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Posted on: Thursday, 4 April 2013

Top Nature Reserves of the Elephant Coast

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Lake St Lucia

Lake St Lucia

The Elephant Coast is a wild, unspoilt part of the magnificent KwaZulu Natal Province of South Africa. It stretches up, almost meeting the Mozambique border, and is lush and fertile. It is acclaimed for the dune elephants, a herd of African Elephants that have been living here for generations.

Exploring the nature reserves of the Elephant Coast allows you to appreciate the natural abundance, the flora and fauna, in a close, personal way. Each of the reserves offers something unique, and boasts its own appeal. Visitors to South African and KwaZulu Natal are urged to take time in discovering the wonders and beauty of creation in this very special destination. Here are some of the most popular nature reserves of the Elephant Coast:

Hluhluwe Umfolozi Game Reserve

This is the oldest natural park in the entire continent and spans 960 square kilometres in area. Its hilly topography is home to the Big 5 (lions, elephants, buffalos, leopards and rhinos). Notably, it also boasts the world’s largest population of white rhino. There are more than 80 “special species” to be found in the Hluhluwe Umfolozi Game Reserve too. These include the Nile crocodile, blue wildebeest, hippo, mongoose, terrapins and lizards. The birdlife is impressive.

iSimangaliso Wetland Park

iSimangaliso Wetland Park

This reserve is historically relevant too, as there are a number of sites that showcase Stone Age settlements, since this was once the home of the ancient Zulus.

There are a number of camp sites at this reserve, as well as lodges, luxury tented camps, and chalets.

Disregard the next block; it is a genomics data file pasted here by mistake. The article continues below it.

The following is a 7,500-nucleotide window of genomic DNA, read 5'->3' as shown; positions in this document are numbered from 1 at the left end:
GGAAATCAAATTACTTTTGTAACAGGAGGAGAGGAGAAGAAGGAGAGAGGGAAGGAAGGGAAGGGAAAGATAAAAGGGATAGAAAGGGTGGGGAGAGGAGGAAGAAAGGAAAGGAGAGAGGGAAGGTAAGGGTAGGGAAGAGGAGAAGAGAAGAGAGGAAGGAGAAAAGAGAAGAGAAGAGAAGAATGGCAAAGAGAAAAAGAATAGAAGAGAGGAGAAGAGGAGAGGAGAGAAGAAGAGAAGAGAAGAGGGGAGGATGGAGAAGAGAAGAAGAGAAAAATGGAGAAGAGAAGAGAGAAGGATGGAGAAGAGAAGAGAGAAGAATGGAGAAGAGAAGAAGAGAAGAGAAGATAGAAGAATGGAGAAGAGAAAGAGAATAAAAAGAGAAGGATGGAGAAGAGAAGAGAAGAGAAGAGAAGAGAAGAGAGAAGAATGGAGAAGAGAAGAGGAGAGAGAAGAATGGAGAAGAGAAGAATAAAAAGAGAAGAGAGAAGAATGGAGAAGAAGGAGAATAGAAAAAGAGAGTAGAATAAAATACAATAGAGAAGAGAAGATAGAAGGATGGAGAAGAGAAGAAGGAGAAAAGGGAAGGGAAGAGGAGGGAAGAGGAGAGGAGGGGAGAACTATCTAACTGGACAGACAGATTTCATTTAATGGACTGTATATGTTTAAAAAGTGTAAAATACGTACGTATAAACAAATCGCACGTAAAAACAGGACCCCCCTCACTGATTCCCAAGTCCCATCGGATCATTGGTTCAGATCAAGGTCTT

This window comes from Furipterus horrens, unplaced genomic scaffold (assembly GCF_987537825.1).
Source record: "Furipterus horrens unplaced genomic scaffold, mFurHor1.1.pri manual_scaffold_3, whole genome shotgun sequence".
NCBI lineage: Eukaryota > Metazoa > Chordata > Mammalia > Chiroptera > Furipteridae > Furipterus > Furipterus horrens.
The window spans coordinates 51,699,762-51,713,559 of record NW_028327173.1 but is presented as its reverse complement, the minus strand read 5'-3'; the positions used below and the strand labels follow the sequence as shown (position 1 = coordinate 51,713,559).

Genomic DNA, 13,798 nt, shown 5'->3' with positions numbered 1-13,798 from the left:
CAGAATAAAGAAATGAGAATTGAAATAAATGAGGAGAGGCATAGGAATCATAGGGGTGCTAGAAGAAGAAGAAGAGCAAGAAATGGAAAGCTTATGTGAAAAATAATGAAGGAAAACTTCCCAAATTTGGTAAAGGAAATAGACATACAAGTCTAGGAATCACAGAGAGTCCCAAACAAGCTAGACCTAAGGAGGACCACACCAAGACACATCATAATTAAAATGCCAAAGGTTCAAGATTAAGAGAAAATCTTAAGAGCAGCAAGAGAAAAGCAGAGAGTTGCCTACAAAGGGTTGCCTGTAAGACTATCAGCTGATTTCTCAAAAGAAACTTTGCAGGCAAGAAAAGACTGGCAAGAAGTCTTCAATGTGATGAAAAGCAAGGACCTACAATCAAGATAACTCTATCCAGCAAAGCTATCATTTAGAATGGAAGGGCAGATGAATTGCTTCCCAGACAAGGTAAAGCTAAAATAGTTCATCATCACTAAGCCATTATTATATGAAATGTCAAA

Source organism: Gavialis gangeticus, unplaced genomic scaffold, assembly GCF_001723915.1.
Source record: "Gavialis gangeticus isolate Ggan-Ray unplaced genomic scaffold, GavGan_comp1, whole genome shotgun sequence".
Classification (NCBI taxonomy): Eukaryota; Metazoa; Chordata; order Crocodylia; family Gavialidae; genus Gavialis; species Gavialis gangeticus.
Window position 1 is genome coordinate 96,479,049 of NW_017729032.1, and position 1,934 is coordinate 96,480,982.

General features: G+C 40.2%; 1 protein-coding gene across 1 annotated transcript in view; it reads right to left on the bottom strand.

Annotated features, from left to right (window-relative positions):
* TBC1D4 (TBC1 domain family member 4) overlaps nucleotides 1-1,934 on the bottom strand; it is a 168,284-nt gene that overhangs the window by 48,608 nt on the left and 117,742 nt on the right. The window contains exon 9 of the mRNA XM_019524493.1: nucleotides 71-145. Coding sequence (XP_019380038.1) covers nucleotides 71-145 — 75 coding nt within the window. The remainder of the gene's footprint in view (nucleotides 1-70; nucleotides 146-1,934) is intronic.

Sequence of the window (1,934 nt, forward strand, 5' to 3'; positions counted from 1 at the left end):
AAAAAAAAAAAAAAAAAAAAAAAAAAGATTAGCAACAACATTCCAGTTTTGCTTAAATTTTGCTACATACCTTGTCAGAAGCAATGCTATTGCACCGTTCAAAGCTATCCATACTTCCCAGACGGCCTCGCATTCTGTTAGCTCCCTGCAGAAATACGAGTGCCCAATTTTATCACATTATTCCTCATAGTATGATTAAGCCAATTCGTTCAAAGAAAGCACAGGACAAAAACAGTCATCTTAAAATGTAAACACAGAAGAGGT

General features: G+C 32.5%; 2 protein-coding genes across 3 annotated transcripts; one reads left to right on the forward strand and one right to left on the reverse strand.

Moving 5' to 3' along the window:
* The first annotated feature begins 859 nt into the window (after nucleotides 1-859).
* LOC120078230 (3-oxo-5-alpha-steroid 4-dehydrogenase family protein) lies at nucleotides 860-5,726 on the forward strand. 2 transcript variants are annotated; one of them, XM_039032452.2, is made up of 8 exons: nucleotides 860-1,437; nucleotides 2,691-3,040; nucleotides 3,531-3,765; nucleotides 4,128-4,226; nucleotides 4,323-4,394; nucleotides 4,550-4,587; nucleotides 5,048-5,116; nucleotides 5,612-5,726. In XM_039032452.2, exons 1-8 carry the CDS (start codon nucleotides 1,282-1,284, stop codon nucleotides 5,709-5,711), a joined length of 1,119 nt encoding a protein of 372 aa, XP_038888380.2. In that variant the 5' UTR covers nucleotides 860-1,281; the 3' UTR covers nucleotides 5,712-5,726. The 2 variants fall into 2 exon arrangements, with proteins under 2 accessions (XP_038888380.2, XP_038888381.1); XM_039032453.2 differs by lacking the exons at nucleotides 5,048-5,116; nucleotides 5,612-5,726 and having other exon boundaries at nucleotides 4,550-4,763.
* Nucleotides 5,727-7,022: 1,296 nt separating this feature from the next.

iSimangaliso Wetland Park

Previously known as the Greater St Lucia Wetlands Park, this is one of the country’s largest protected areas. It is a combined lagoon and estuary system that occupies 280 kilometres of the coastline and a total of area of 3 280 square kilometres. As such, it is certainly the largest estuary in KwaZulu Natal. Due to its natural abundance, this park is now a UNESCO World Heritage Site (proclaimed as such in 1999). It is home to leopard, elephant, rhino (both black and white), whales, dolphins and a number of different turtles.

Kosi Bay Nature Reserve

Kosi Bay Nature Reserve

Kosi Bay Nature Reserve

Kosi Bay Nature Reserve is a coastal reserve that is based on the lake system of the area. There are four lakes here, each of which is magnificent in its own right. There are also a number of channels leading into and out of these lakes, making for a fascinating, scenic network. This is actually part of the iSimangaliso Wetland Park, but remains an independent entity in terms of its being a tourist destination on its own.

Kosi Bay Nature Reserve is home to the Nile crocodile, hippo, loggerhead turtle, leatherback turtle, and an endless variety of birds. It is popular amongst fishermen, who want to relax on the banks of the lake and wait at leisure for the fish to bite.

Other popular reserves in the area include Falaza Game Reserve, Hlatikulu Forest Reserve, Lake Eteza Nature Reserve, Manzengwenya Coastal Forest, Maputaland Medicinal Resource Centre, Mfabeni Eastern Shores, Mission Rocks Outpost and Mount Tabor. When visiting any of these reserves, it is essential to take precautions against sunburn. Apply a high-factor sunscreen to all exposed skin, even in cool or overcast weather. Wear light cotton clothing that covers your arms, legs and neck, as well as a hat with a wide brim. Enquire about mosquitoes, and always be equipped with a good quality insect repellent.

Book your Elephant Coast Accommodation or find Elephant Coast Hotels at SA-Venues.com.

Useful Links:
KwaZulu Natal Accommodation
KwaZulu Natal Hotels
South Africa Accommodation

 

Mkuze, Elephant Coast

 

Amelia Meyer

About 

Amelia is a freelance writer and editor with a passion for all things travel-related. She is based in Knysna, but has studied, lived and travelled further afield. She studied Film, Media and Literature at the University of Cape Town. She began her solo career in the form of Voxate Writing & Editing in 2008 and loves every minute of it. Amelia believes in silver linings, lessons learnt and the responsibility to do what’s right. When she is not writing, she can frequently be found at the local animal shelter, on the bicycle trails of the nature reserves or sampling new restaurants with her family.

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